Is There a Better Way?
Melone, Albert P., Judicature
Is there a better way? by Albert P. Melone The Next justice: Repairing the Supreme Court Appointments Process, by Christopher L. Eisgruber. Princeton University Press. 2007. 252 pages. $27.95
Few if any serious persons are satisfied with the current practices associated with the nomination and confirmation of United States Supreme Court justices. Nominees are subjected to intense public scrutiny and questioning from U.S. senators. Yet this process has been unsuccessful in exposing what senators strongly suspect about the ideological proclivities of presidential nominees. Presidents find themselves in serious nomination and confirmation battles with members of the other political party and sometimes they are at odds with independent-minded senators of their own party. Interest groups complicate matters by placing demands upon presidents and senators to support or oppose particular nominees as rewards for past and future political backing.
Christopher L. Eisgruber, a former law clerk to U.S. Court of Appeals Judge Patrick E. Higginbotham and Supreme Court Justice John Paul Stevens, and now provost and professor of public affairs at Princeton University, purports to show us a better way. In 11 highly readable chapters, Eisgruber describes the nature of Supreme Court decision making along with what Americans should look for in future nominees. He then describes the nomination and confirmation processes and how these might be improved. Finally, he makes the case for selecting moderates instead of extreme liberals or conservatives for the high court. Each element of this thoughtful book raises significant arguments worthy of exploration and serious consideration.
Eisgruber challenges the myth that justices only find the law and do not make it. He skillfully disabuses readers of the misconceptions summed up in nominee John Roberts' claim that judges, like umpires, merely call balls and strikes. Eisgruber in particular subjects the notion of interpretivism and originalism to a sound intellectual thrashing. Readers who want a clear statement of the various problems associated with originalism and with the jurisprudence of Antonin Scalia need not look any further. Eisgruber makes a strong case that given the nature of the written constitution with its abstractions and statements of principles justices have little alternative but to exercise their discretion. Inescapably, ideology is a guiding factor in the fulfillment of their policy-making functions. However, unlike legislators or elected executives, for justices it does not matter whose ox is being gored. Justices are impartial toward the litigants but not about the great constitutional issues of the day.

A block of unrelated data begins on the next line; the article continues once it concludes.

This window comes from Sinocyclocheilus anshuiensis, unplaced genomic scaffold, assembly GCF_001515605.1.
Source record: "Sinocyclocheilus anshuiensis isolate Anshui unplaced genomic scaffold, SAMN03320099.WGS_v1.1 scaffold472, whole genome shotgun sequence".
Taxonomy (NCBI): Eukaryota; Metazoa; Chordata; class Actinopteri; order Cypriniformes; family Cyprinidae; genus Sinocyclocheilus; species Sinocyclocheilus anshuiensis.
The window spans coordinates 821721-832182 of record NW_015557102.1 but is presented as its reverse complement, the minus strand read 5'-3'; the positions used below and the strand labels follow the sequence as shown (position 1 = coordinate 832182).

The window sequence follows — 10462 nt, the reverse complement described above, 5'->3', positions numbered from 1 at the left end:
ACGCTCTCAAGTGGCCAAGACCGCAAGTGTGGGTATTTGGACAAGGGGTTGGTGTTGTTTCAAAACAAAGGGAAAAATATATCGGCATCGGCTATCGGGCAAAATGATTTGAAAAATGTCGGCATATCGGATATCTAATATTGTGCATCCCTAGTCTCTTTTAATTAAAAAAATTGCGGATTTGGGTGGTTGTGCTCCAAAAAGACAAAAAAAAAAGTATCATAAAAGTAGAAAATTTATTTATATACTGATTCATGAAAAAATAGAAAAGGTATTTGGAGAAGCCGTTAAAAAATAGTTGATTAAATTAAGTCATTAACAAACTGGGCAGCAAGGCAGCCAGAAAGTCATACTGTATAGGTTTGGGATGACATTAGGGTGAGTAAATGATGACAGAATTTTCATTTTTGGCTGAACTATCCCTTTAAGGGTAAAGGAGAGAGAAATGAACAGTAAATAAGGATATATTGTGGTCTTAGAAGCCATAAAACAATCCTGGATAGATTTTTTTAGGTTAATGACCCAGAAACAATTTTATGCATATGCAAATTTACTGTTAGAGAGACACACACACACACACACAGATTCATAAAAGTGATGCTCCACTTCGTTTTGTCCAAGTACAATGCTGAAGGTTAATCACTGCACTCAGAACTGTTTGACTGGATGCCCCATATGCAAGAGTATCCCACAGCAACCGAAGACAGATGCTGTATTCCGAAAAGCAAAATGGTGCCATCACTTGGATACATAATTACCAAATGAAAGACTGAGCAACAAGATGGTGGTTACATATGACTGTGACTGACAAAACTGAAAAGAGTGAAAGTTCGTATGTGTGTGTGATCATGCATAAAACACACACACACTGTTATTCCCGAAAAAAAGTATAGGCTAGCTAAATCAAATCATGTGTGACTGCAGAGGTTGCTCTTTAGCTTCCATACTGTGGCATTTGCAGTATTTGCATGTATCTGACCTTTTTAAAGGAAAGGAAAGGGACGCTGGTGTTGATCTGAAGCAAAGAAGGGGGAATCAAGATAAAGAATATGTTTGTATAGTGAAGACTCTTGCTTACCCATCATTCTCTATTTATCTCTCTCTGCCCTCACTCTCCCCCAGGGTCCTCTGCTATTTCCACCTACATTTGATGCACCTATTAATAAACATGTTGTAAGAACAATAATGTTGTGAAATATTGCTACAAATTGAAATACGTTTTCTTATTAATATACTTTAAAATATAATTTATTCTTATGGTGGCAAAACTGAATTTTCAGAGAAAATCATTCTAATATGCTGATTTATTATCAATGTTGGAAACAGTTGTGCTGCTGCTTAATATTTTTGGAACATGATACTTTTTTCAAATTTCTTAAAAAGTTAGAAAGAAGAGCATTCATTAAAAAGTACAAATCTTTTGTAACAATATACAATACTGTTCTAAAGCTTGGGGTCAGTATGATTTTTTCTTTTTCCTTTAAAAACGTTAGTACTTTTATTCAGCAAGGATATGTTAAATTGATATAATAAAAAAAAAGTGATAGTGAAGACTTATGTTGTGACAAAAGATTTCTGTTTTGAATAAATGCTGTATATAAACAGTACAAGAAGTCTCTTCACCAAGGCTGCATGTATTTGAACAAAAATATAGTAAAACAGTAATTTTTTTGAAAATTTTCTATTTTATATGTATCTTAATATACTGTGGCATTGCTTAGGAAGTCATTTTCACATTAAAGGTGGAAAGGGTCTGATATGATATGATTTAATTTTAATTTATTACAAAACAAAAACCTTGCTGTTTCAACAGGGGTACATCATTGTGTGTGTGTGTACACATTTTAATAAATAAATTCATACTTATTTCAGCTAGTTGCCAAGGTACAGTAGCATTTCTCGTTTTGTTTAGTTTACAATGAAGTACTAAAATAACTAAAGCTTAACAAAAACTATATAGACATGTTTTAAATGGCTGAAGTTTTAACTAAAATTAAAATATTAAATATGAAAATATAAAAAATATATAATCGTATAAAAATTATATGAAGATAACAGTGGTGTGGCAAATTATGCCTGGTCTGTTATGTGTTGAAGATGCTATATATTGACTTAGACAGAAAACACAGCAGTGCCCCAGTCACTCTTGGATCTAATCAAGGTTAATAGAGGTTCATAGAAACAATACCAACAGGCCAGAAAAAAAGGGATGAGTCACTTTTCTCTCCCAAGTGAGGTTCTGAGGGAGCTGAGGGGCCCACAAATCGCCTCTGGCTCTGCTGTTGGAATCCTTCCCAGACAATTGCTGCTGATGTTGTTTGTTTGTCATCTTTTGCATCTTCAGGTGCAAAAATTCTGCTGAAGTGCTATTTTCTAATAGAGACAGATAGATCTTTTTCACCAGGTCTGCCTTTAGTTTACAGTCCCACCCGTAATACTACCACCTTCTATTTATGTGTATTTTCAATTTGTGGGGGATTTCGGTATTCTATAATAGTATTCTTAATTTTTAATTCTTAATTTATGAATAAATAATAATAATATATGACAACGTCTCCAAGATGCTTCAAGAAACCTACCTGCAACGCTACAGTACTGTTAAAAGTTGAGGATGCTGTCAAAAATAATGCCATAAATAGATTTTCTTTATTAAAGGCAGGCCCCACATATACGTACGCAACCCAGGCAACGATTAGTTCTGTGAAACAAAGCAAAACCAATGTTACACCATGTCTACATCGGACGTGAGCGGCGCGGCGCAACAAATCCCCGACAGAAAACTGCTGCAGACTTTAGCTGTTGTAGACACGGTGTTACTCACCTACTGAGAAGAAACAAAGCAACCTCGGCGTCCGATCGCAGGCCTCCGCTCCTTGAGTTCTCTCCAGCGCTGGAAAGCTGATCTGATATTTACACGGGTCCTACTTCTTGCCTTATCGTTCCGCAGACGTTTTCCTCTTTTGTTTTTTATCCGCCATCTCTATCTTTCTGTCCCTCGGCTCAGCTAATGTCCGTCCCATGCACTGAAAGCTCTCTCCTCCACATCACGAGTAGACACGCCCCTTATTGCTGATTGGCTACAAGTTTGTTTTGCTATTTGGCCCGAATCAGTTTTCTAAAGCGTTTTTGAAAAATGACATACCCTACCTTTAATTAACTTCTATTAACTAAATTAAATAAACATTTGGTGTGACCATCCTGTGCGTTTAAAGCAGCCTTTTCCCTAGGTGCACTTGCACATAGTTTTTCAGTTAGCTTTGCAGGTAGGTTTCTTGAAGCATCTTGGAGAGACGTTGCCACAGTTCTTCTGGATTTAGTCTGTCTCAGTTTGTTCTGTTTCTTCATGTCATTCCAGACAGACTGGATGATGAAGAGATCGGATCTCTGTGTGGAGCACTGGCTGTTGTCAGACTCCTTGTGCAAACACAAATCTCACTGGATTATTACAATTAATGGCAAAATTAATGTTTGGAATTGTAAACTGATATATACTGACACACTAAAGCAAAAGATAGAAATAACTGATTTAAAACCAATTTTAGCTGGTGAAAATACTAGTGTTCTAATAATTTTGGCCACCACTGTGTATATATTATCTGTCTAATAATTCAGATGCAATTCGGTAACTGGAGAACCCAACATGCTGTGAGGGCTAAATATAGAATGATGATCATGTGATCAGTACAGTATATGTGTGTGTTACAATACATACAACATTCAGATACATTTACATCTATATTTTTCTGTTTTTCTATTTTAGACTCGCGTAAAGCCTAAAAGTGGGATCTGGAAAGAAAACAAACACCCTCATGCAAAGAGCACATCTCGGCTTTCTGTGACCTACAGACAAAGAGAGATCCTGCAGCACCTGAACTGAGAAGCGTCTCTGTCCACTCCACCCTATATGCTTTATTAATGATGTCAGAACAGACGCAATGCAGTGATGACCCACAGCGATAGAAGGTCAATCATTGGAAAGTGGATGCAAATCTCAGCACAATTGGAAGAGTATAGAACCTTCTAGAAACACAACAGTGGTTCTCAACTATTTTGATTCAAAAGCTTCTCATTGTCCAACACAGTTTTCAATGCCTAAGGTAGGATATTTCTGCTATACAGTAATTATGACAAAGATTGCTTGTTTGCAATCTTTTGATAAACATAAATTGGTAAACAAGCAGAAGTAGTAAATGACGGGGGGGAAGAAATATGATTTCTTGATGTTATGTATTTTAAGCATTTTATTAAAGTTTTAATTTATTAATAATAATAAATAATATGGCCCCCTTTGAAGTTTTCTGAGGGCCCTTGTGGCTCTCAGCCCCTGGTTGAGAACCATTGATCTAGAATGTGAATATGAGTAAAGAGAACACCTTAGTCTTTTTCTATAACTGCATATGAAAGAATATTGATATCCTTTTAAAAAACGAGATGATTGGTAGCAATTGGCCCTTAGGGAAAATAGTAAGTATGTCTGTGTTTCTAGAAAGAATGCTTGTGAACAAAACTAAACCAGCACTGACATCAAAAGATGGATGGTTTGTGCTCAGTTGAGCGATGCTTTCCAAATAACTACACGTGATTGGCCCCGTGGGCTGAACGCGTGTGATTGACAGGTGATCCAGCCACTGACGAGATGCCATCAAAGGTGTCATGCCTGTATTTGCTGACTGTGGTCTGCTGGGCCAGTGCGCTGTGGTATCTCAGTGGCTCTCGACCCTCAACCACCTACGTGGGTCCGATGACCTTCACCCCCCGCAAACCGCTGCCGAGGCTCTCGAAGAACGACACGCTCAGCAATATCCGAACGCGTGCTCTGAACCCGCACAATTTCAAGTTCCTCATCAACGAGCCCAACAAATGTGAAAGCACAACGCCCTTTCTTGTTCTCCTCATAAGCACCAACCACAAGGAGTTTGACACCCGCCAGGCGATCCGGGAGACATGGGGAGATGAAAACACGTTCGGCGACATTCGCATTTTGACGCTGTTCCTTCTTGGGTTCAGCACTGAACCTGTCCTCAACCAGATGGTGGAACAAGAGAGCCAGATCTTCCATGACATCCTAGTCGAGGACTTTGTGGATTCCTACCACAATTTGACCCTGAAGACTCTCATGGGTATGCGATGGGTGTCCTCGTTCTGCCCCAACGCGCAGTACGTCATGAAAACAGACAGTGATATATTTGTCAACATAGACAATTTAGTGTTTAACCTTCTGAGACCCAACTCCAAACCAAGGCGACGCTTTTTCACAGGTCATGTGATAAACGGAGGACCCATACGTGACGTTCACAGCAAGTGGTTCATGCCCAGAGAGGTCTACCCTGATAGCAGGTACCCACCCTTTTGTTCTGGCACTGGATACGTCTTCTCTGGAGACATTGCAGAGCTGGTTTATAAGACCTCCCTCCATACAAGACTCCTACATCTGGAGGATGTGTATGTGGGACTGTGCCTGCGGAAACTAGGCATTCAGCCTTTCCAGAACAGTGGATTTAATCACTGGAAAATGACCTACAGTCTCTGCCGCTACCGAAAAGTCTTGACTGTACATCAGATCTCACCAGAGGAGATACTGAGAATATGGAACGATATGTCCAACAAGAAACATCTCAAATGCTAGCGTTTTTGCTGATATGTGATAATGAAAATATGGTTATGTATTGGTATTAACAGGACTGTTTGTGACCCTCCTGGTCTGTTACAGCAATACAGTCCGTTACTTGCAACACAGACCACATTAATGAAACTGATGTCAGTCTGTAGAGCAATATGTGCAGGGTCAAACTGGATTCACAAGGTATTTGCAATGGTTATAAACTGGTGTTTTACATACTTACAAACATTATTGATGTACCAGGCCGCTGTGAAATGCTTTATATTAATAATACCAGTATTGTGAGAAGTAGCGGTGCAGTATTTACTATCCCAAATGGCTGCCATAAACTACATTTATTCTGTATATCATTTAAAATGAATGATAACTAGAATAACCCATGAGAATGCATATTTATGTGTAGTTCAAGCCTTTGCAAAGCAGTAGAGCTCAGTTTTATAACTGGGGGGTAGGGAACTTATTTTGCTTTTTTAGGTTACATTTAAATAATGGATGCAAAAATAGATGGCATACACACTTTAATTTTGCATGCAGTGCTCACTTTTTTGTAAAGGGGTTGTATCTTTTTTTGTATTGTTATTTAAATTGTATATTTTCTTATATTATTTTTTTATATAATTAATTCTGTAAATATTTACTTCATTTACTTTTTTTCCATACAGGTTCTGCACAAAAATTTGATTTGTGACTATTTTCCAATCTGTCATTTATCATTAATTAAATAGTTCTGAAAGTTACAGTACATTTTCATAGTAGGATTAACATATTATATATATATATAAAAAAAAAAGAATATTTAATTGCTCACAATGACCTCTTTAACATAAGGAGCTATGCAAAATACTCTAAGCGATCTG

Eisgruber bravely confronts the inconvenient contrary evidence manifest in the seemingly partisan vote in Bush v. Gore. Many readers will be unpersuaded by his claim that it is doubtful the justices "consciously thought about aiding their preferred candidate" (p.65). Nonetheless, the author's main point is well taken. This infamous presidential-deciding opinion may very well be an aberration. Regardless of how we assess the significance of Bush v. Gore, processes and procedures limit the judicial role in important ways. Consequently, justices are not in a position to vote their ideological wishes without restraints-norms inherent in the judicial role limit their discretion. Judicial moderates, according to Eisgruber, are more likely than extreme liberals and doctrinaire conservatives to honor those restraints because they are more likely to temper their own conceptions of justice in deference to the considered opinions of others. The pertinent question is not whether justices ought to make politically charged decisions. The proper query directed at nominees is how they will make such decisions. For what purposes and under what circumstances should they employ judicial review?
How do we know a moderate jurist when we see one? …